摘要： Mypy, Pytype, Pyright, and Pyre can help you keep your type-hinted Python code bug-free. Let’s see what each of these useful tools has to offer
In the beginning, Python had no type decorations. That fit with the overall goal of making the language fast and easy to work with, with flexible object types that accomodate the twists and turns of writing code and help developers keep their code concise.
Over the last few years, though, Python has added support for type annotations, inspiring a whole culture of software devoted to type checking Python during development. Python doesn’t check types at runtime — at least, not yet. But by taking advantage of a good type checker, riding shotgun with you in your IDE of choice, you can use Python’s type annotations to screen out many common mistakes before they hit production.
In this article we’ll delve into four of the major type checking add-ons for Python. All follow roughly the same pattern, scanning Python code with type annotations and providing feedback. But each one offers its own useful additions to the basic concept.
Mypy was arguably the first static type checking system for Python, as work on it began in 2012, and it’s still under active development. It is essentially the prototype for how third-party type checking libraries work in Python, even if many others have come along since and expanded on its features.
Mypy can run standalone, or from the command line, or it can work as part of an editor or IDE’s linter integration. Many editors and IDEs integrate Mypy; Visual Studio Code’s Python extension can work with it directly. When run, Mypy generates reports about your code’s consistency based on the type information it provides.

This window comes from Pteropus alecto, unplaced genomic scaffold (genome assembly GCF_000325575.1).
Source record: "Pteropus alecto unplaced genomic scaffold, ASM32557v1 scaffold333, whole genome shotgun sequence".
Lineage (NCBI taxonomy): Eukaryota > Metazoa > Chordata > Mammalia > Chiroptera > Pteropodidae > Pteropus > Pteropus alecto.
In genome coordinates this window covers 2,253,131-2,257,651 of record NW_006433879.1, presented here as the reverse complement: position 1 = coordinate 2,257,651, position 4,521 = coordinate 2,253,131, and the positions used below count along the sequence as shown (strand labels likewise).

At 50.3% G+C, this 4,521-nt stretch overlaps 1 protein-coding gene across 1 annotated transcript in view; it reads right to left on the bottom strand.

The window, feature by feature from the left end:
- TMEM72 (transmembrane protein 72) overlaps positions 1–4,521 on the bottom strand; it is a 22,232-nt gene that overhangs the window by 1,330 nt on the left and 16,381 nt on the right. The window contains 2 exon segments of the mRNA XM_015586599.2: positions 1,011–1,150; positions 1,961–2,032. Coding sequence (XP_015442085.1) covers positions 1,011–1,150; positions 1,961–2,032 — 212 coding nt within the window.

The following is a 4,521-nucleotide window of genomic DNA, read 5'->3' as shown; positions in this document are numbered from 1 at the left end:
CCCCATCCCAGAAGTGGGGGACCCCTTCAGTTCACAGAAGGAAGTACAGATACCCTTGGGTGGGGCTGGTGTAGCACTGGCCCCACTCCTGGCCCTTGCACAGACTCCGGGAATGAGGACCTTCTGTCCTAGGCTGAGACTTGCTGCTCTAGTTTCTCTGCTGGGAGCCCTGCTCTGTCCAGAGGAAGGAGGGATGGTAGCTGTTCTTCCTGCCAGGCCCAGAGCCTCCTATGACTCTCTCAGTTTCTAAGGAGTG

If your code doesn’t include type annotations, Mypy will not perform the vast majority of its code checks. However, you can use Mypy to flag unannotated code. This can be done with varying degrees of strictness depending on one’s needs.
If you’re starting from scratch with a codebase and you want a preemptively aggressive linting strategy, you can use the --strict option to prevent any untyped code. On the other hand, if you’re working with a legacy codebase that doesn’t have many type definitions, you can use more relaxed options such as preventing only untyped function definitions with --disallow-untyped-defs while allowing other untyped code. And you can always use inline comments like # type: ignore to keep individual lines from being flagged.
Mypy can make use of PEP 484 stub files when you want to use type hints for a module’s public interfaces. On top of this, Mypy offers stubgen, a tool that automatically generates stub files from existing code. For untyped code the stub files use generic types, which you can then mark up as needed.
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